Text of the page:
18. - Anon #2 - Tuesday, May 13, 14 @ 1:02 pm:

    Anon @1206, this is true for SERS only. Each system has different provisions. In SURS, you can basically retire as of any day, provided you are no longer working at your SURS employer.

  19. - PolPal56 - Tuesday, May 13, 14 @ 2:21 pm:

    Anon @ 12:06, when you file SURS retirement papers, you list your last day of work as the next-to-last day of the month, and your retirement date as the last day of the month.

    It all depends on what dates you put on the paperwork. You can retire within a matter of days - if you’re willing to scramble like heck and go without a paycheck OR pension check for a few months.

    NOTE: You WILL get back pay for the first two or three months of retirement. It just takes two to three months from the time you submit your retirement papers to when you receive your first pension check. That’s why everyone was pushed to file by the end of April, so there would be no gap in receiving checks.

  20. - Barry - Tuesday, May 13, 14 @ 8:25 pm:

    Now it is more confusing. I have been with SURS since 1987. Four (4) years ago I signed an “irrevocable” with my institution with understanding that I would get 80% (Money Purchase) as of 9/1/2014. However, I would get 74%, if I retire by 6/30/2014. I have not turned in any resignation letter yet, and I don’t know what to do. Just waiting to see what will come out of the court in the next few weeks.

  21. - RNUG - Tuesday, May 13, 14 @ 8:57 pm:

    - Barry - Tuesday, May 13, 14 @ 8:25 pm:

    Hopefully the judge will go along with the suggested delay. If that were to happen, it most likely would occur during the pension case scheduling conference on May 22.

    But that will just be the start of things. Even with an expedited schedule, I don’t expect us to see a ISC ruling for up to 1 1/2 to 2 years.

  22. - inslid - Wednesday, May 14, 14 @ 8:54 am:

    It is not easy to figure out what to do if there is a last minute stay of the pension law. It’ll depend on how long the stay is and whether it would protect those who retire between June 1 and the end of the stay: (1) Will the stay simply postpone the date of the pension law initiation, e.g., to some specific date in the future or until the IL Supreme Court rules on its constitutionality? (2) Will the stay protect those who chose not to retire before June 1, but do retire before the stay is lifted? 3) Will the stay be lifted with sufficient notice to retire before the law goes into effect? And 4)If the law is ruled constitutional, will the activation date go back to the original June 1, 2014 or will the activation date be the date of the end of the stay or the date of the eventual ISC ruling?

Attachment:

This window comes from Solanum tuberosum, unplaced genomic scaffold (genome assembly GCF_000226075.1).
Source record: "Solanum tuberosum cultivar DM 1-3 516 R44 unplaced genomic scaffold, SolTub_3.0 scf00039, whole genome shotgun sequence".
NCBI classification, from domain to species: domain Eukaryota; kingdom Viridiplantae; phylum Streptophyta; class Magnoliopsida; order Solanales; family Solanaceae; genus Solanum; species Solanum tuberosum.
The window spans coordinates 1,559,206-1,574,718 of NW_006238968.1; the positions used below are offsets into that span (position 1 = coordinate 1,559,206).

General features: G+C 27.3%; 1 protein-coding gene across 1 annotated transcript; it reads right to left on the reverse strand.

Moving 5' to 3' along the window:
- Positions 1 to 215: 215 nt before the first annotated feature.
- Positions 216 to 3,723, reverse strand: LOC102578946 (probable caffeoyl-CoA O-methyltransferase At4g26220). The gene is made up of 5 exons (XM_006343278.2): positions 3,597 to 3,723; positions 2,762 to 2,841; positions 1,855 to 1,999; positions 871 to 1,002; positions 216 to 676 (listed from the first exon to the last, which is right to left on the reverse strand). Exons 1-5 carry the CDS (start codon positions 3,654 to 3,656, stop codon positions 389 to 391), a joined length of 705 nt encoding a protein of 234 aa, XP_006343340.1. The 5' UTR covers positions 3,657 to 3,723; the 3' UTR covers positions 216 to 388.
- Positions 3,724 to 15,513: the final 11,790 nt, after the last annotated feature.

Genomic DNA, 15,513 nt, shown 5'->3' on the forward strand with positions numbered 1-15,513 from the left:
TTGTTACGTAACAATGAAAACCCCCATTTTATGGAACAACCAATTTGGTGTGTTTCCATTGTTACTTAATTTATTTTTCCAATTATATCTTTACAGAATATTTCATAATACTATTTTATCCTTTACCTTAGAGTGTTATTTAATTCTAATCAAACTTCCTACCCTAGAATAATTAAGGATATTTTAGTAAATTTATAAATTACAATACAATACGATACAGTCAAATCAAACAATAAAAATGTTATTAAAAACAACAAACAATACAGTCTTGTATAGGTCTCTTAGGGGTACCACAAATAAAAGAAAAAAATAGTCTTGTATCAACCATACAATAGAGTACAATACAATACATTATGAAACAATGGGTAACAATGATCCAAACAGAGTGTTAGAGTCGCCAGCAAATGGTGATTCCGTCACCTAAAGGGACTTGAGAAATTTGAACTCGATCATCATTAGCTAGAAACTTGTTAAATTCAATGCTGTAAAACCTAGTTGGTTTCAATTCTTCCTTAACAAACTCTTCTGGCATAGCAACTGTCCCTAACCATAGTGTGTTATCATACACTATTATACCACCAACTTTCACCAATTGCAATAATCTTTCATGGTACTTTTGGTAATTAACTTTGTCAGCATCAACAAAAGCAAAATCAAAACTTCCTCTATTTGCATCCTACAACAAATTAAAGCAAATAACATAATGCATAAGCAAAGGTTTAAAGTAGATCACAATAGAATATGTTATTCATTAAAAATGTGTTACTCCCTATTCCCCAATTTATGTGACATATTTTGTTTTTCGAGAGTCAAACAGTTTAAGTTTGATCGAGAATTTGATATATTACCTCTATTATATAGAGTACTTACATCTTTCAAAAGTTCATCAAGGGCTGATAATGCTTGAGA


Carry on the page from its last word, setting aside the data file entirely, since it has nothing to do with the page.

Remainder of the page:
The strongest motivation to retire May 30 is the possibility that the ISC might rule that the law is constitutional for current employees (because they are not yet receiving “benefits” as specified in the IL constitution), but unconstitutional for retirees (whose “benefits…shall not be diminished or impaired”)?

    RNUG your thoughts on these issues would be most welcome. Thanks!

  23. - Capo - Wednesday, May 14, 14 @ 9:02 am:

    Rusty618 - There are all kind of opinions out there regarding the “official retirement date.” I have heard of people retiring prior to May 1 because they were told or under the impression that your first retirement check had to be in hand before you were actually legally considered a retiree. I have found so many differences of opinion in regard to this that ultimately it was up to me to make a decision on what is best for me. I have found nobody including the retirement systems that can provide definitive answers probably because what was certain in past is now open to different interpretation under the new pension laws effective June 1. And as of now nobody knows with certainty how the supreme court will interpret this. As far as my interpretation if I leave May 31, I am retired. On June 1 I will not be an employee of the state and will begin receiving a pension.

  24. - Makandadawg - Wednesday, May 14, 14 @ 9:22 am:

    - Capo -
    So clearly stated from your perspective. It is the same for me. The true story here is of the many like you and me. Not the story being told by newspapers, legislators, governors and lobbyists.

  25. - RNUG - Wednesday, May 14, 14 @ 12:37 pm:

    - inslid - Wednesday, May 14, 14 @ 8:54 am:

    Right now, without seeing a judge’s order, it’s anybody’s guess. Other than personally believing the law truly is unconstitutional and should be ruled that way based on past cases, I’m just as confused about how things will be dealt with until the ISC settles it.

  26. - RNUG - Wednesday, May 14, 14 @ 5:18 pm:

    BREAKING: Court Grants Union Coalition’s Request to Stay Implementation of Pension Changes

Sorry, comments for this post are now closed.